night photography

Depths of Earth

I released a new photography series Depths of Earth – Visions from Chile to Finland. You can view the whole project on my Behance page.

The concept behind these images was to show the beauty of the night sky, and with reducing the time between sunset and twilight, you can see a whole new world - a surreal one. Hover over the images to see the descriptions.

Equipment 

Nikon D810, Sigma 20 mm f/1.4 Art, Nikon 14-24 mm f/2.8 & RRS Tripod

Post-processing

This whole set of work was created with techniques from my latest video course which you can see here.

The Shapes of Nature

I just released a new photography series The Shapes of Nature from the past six months. You can view the whole project on my Behance page. You can also find prints of these photographs here. I hope you enjoy the series. 

Mikko Lagerstedt - Reflect

Mikko Lagerstedt - Reflect

Mikko Lagerstedt - Solitude

Mikko Lagerstedt - Solitude

Mikko Lagerstedt - Long Shadows

Mikko Lagerstedt - Long Shadows

How to Match Colors in Lightroom

In this tutorial, you will learn how to match two photographs colors in Lightroom to create a composite image. We will take advantage of the new Reference View in the Lightroom CC Develop Module to see the images side by side. I chose cold colors to give this final image cool atmosphere. 

1. Import pictures and Create a collection

Open Lightroom and import the images from File > Import Photographs. Choose the images you want to match the colors and create the composite. Once the pictures are imported, select both of them and create a new collection from the Collections Panel. Having the both images in the same collection helps you to visualize the final image. 

If you want to learn how I setup my catalog learn it in this free tutorial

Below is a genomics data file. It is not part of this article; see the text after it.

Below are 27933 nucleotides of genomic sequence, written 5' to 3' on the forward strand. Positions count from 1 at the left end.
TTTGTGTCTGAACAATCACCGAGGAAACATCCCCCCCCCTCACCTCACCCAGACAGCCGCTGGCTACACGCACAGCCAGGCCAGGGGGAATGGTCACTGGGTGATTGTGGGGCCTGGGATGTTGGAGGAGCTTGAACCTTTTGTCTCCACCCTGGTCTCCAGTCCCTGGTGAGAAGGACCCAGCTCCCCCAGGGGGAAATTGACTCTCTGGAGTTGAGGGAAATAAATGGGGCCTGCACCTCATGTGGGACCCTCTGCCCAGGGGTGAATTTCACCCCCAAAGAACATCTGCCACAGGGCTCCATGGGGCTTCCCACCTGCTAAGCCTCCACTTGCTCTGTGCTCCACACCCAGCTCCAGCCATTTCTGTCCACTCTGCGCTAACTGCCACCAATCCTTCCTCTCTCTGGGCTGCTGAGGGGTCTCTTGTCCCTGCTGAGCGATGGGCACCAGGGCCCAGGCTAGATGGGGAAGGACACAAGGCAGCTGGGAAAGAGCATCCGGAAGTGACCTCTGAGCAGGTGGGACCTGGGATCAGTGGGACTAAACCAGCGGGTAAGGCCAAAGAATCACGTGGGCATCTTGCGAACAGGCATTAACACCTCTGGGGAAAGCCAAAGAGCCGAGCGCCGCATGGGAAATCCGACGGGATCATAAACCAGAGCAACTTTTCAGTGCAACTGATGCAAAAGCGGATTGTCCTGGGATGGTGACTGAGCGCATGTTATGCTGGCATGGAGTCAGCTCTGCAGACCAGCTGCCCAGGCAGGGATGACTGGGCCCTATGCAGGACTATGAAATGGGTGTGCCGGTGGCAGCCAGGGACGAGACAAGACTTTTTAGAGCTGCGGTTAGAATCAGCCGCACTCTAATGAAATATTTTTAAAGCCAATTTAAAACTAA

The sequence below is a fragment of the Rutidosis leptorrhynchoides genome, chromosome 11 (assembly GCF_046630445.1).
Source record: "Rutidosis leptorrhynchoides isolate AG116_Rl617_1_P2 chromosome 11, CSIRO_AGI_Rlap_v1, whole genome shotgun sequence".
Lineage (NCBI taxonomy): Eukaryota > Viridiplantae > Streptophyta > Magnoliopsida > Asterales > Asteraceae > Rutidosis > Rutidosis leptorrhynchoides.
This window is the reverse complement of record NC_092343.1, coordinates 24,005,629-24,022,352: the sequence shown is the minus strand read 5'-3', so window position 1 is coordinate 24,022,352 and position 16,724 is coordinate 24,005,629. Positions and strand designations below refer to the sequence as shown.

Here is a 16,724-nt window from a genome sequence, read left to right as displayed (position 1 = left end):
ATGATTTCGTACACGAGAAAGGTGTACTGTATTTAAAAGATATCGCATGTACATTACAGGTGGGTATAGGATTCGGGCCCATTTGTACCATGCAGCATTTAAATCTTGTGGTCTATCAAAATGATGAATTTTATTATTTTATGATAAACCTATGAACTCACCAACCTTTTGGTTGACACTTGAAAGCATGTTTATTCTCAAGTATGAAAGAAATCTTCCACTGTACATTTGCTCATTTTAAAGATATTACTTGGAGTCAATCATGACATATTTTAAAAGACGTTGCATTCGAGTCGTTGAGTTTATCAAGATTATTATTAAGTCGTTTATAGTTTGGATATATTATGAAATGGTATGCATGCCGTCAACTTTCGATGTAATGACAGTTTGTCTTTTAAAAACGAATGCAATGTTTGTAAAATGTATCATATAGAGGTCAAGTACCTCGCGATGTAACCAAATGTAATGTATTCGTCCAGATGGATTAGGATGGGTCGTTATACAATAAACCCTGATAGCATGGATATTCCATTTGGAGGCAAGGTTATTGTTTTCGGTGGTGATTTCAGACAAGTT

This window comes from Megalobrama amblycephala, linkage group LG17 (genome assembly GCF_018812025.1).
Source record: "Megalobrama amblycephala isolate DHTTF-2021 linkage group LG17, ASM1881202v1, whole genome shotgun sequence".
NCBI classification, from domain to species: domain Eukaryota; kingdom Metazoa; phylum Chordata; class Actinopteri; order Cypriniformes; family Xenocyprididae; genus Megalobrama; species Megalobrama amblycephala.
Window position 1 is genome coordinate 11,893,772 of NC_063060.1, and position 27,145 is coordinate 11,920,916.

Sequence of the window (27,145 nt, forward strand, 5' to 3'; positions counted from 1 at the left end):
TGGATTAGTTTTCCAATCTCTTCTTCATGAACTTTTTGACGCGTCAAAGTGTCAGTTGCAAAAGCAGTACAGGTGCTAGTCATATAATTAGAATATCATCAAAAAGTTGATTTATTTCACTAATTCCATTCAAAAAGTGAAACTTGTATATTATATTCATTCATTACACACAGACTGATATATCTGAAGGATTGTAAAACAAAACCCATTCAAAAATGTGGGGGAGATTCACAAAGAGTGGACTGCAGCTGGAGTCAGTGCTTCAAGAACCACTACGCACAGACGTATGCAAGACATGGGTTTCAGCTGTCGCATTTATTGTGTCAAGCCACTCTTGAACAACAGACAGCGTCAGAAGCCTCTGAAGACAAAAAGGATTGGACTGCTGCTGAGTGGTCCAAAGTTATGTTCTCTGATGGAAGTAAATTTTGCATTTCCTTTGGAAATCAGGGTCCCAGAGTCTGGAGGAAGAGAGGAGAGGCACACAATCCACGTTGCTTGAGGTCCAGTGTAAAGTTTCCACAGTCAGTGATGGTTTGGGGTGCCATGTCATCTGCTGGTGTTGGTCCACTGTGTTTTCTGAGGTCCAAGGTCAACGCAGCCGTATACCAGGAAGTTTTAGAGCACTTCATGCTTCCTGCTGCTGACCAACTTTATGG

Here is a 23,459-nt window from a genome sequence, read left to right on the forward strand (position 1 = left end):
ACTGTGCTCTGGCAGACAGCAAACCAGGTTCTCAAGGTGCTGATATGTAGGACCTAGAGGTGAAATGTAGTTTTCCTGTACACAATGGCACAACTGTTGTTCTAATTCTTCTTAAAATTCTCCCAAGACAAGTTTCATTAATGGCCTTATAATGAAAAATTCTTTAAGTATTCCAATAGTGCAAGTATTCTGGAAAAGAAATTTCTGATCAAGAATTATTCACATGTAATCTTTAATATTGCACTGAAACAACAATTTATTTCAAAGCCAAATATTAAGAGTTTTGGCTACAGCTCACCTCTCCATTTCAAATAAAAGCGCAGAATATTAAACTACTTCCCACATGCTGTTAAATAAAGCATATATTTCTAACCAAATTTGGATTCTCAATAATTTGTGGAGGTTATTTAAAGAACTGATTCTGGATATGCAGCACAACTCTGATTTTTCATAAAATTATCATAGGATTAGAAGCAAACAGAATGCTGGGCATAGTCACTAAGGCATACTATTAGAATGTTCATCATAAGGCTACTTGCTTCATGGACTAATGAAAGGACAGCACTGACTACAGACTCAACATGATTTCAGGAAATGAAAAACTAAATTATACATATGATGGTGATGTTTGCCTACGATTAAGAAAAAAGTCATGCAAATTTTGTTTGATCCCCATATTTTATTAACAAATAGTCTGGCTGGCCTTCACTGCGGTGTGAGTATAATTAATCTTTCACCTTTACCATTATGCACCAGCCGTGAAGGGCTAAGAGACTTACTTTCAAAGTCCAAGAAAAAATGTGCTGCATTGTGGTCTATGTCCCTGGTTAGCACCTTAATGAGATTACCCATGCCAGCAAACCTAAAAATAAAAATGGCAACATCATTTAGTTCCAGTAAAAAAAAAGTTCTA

Give the collection a name. I usually have a date first and then a title for the edit. 

2. Base Image Edit

The first step is to select the base image and edit it individually. Use shortcut D to get to Develop Module.

2.1. BASIC SETTINGS

The settings depend on what kind of image you are working on and what is the final outlook you want to create. In this step focus on color and light. I always start by reducing saturation and adding some detail to shadows. 

2.2. COLOR

Looking through the color panel, see if there are some color you wish to edit. I tend to leave most of these colors untouched. I personally love the green hue over blue color. 

Settings used for this image
Red: Hue -49,  Luminance -7
Orange: Hue -18, Saturation -9, Luminance +2
Yellow: Hue +33, Luminance -9
Aqua: Hue -31
Blue: Hue -51, Saturation +7, Luminance -2

2.3. SPLIT TONING

To enhance the cold atmosphere of the base image add cool Split Toning. 

Settings used for this image
Highlights: Hue 210, Saturation 26
Shadows: Hue 210, Saturation 18

3. Reference View

You can now use Reference view in Lightroom's latest CC update to see the images open in the Develop Module. You can open the Reference View by using shortcut SHIFT+R. 

Now you have both images side by side in the Develop Mode. You can change the reference photograph by dragging an image from the filmstrip. 

Reference-View-Lightroom.jpg

3.1 Basic Settings

Edit the basic settings to make them consistent with the base image. For star photographs, I add contrast and clarity. 

3.2 Color

Editing the colors from the Color Panel is the most important step to make the colors work perfectly with the reference image. 

Settings used for this image
Aqua: Hue -29
Blue: Hue -38, Saturation -13, Luminance +13
 

3.3 Split Toning

Similarly to the reference image add some blue tones with Split Toning. 

Settings used for this image
Highlights: Hue 210, Saturation 17
Shadows: Hue 210, Saturation 11

The colors look similar thanks to the reference view and the cool thing is that you can fine tune it as much as you need in the Develop mode. 

Here is the final image edited in Lightroom and blended together in Photoshop with the techniques in our new Star Photography Composite tutorial. 

Star Photography Composite

Star Photography Composite

If you wish to learn how to create composite images, see our new tutorial with step by step process. On sale for limited time! 

2015 in Pictures